Lifestyle

Less-scary Halloween preferred

By JODY ALLARD

Staff writer

Once a holiday of ghouls, ghosts and goblins, this Halloween trick-or-treaters are more likely to ring doorbells dressed as Spiderman or rock stars than their creepy counterparts.

Although the holiday has long been moving away from its traditional gory roots, local retailers report a sharp decline in sales of scary costumes since the events of Sept. 11, 2001.

Last year, only a month after nearly 3,000 people lost their lives in a series of terrorist attacks in New York and Pennsylvania, few Halloween revelers were ready to dress up in bloody, scary costumes.

The trend has remained intact this year. Costumes modeled after television and movies are the favorites this Halloween, with Spiderman, Austin Powers and Ž“Lord of the RingsŽ” characters topping the list. Pop culture icons and historical figures are also popular, especially among teens and adults.

The move away from HalloweenŽ’s scary roots doesnŽ’t stop with costumes. Even trick-or-treating, once a Halloween mainstay, is increasingly less popular.

Last yearŽ’s scares of potential anthrax-laced candy may no longer be a concern for parents, but some say they arenŽ’t ready to brave the streets quite yet.

Adam Jensen wonŽ’t be taking his 5-year-old daughter, Melissa, trick-or-treating this year. Melissa will don her Ž“Power Puff GirlsŽ” costume for a harvest party at the familyŽ’s church.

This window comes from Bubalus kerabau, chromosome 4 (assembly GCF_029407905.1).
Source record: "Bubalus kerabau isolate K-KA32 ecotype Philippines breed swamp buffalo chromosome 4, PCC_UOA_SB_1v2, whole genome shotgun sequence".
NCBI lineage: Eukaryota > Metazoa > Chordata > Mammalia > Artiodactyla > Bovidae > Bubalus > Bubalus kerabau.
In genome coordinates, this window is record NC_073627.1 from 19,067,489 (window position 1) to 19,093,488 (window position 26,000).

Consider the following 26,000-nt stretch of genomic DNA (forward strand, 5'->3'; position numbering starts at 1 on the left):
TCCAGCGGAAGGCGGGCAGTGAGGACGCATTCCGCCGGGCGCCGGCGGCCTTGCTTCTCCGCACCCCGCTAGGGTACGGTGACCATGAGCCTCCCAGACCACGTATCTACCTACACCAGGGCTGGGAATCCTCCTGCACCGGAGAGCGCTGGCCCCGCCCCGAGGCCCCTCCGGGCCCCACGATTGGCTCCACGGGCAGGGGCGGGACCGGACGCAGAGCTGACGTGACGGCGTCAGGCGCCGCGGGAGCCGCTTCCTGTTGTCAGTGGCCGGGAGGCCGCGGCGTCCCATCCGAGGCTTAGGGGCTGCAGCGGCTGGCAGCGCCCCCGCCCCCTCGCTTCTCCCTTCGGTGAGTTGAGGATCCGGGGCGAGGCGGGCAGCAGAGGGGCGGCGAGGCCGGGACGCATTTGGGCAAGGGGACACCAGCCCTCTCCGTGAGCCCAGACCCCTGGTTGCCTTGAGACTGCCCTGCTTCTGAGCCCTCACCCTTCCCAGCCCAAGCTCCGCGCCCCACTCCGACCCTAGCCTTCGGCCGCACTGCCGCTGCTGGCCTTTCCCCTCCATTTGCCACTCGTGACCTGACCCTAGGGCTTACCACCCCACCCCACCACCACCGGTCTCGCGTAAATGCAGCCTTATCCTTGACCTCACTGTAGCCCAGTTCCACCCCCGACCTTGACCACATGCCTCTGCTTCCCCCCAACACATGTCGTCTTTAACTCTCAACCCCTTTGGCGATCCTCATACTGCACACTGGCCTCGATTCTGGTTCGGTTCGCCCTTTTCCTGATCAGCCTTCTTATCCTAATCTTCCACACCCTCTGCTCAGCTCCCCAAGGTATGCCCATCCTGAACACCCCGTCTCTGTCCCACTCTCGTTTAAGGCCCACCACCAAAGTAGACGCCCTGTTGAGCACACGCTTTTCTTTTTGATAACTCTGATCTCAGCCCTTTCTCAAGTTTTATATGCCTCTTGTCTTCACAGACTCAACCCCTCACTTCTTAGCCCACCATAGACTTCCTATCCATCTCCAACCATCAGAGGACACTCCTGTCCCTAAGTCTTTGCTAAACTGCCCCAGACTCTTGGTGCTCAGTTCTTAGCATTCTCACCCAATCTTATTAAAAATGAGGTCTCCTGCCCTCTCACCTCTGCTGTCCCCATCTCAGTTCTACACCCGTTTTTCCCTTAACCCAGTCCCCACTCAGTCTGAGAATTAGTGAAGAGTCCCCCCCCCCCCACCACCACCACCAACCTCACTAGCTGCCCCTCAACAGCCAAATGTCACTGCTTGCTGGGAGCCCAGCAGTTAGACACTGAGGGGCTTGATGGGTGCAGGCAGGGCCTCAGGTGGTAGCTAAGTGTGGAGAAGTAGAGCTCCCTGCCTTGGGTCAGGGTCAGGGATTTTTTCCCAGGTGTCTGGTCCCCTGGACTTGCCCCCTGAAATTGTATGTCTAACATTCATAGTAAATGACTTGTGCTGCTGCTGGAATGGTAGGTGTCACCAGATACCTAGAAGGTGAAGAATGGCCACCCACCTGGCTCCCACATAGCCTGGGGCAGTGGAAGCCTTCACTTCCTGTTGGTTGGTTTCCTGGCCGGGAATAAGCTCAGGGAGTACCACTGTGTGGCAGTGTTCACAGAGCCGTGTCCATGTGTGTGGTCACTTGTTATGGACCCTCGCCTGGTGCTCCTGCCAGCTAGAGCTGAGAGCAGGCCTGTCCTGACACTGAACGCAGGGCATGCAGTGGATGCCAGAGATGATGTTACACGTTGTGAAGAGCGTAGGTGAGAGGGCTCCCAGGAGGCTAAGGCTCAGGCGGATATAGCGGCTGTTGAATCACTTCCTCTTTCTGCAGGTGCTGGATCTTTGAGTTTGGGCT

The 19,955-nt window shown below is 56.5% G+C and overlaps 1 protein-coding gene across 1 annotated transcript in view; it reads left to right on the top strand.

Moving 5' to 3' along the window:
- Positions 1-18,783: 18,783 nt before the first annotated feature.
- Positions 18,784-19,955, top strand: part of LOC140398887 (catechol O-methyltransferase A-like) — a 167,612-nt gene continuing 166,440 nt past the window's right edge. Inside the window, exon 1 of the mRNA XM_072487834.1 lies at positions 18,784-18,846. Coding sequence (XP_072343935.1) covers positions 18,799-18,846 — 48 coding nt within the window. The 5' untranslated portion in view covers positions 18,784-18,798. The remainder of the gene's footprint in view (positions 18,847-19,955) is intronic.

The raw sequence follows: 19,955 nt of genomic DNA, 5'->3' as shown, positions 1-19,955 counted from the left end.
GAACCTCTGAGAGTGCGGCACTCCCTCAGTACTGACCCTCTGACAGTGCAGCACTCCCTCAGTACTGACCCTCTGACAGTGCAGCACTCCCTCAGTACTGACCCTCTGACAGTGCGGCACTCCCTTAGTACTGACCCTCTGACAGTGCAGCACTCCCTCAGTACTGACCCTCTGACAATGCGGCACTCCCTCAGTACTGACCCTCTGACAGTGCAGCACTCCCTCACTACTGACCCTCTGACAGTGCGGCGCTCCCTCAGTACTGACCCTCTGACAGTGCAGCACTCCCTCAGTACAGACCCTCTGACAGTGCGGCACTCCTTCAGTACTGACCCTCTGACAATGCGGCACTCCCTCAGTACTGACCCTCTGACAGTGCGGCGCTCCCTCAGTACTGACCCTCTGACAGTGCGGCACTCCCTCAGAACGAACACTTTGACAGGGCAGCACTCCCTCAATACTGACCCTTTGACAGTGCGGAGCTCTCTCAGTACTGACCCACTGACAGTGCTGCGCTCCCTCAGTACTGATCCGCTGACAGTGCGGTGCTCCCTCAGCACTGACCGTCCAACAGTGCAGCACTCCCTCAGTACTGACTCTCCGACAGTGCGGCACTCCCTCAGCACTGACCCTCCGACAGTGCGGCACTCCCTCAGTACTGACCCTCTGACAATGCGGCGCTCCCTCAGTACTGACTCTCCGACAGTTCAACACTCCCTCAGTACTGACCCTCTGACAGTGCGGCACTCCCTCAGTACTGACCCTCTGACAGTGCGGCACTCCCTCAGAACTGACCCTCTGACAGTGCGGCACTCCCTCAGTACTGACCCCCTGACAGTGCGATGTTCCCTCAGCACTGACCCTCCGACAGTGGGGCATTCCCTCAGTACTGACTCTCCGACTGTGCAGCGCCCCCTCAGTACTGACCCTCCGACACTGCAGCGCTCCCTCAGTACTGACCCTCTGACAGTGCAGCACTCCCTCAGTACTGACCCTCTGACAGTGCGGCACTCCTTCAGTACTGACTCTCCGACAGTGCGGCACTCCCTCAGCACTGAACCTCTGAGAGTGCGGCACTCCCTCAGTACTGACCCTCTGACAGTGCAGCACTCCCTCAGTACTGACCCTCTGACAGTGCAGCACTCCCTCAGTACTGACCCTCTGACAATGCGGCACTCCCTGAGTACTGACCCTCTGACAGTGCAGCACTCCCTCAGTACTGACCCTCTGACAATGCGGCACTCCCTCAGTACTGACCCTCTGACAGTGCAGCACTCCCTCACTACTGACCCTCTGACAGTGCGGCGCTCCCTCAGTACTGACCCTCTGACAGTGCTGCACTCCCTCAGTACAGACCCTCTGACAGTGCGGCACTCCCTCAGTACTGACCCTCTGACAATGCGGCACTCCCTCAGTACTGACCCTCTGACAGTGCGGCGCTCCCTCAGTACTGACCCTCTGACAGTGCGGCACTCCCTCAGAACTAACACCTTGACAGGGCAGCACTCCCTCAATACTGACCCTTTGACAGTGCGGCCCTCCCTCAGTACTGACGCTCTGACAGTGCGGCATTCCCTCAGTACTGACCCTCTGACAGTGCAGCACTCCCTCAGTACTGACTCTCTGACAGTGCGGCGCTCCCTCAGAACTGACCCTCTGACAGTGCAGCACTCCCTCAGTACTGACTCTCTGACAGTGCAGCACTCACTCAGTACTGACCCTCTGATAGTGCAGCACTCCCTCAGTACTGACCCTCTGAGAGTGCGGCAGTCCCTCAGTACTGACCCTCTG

Ž“We stayed home last year because everything was so uncertain,Ž” Jensen said. Ž“This year, weŽ’ll just rest a little easier if we know where the candy comes from.Ž”

From schools to churches to shopping centers, there are a variety of safe alternatives available to Federal Way families wishing to avoid the perils of trick-or-treating.

Sea-Tac MallŽ’s Halloween celebration, to be held tomorrow from 5 to 7 p.m., is one of the most popular among local residents. Children under 12 are invited to dress up in costume and trick-or-treat at the stores. Mall administrators say they usually see at least 500 families ŽÑ and the number has only gone up since 9-11 last year.

Although fears have increased, local law enforcement officials stress that it is the usual dangers, not the unusual, that parents need to consider when planning Halloween activities.

Children are four times as likely to be hit by cars on Halloween as any other night of the year. Dimly-lit streets combined with running children and distracted drivers can lead to tragedy.

Ž“Children may be distracted by the excitement of the night and forget about safety,Ž” said Mary Borges, WashingtonŽ’s SAFE KIDS Coalition coordinator. Ž“Many risks of Halloween can be avoided if parents discuss important safety precautions with their kids.Ž”

Still, officials emphasize that trick-or-treating can be a safe, fun way for kids and parents to enjoy the holiday.

For 6-year-old Jason Hendricks, going trick-or-treating each Halloween is something to look forward to all year.

Ž“IŽ’m going to be Spiderman,Ž” said Hendricks. Ž“HeŽ’s the coolest.Ž”

Staff writer Jody Allard can be reachd at 925-5565 and jallard@fedwaymirror.com

Tips for a safe Halloween

- Encourage children to wear bright, reflective clothing

- Ensure that costumes fit properly, and are not a tripping hazard

- Always have an adult accompany children

- DonŽ’t wear masks that restrict vision

- Insist that children walk, not run, while trick-or-treating

- Inspect all candy wrappers for possible tampering

For more information on ways to stay safe this Halloween, visit http://www.safekids.org

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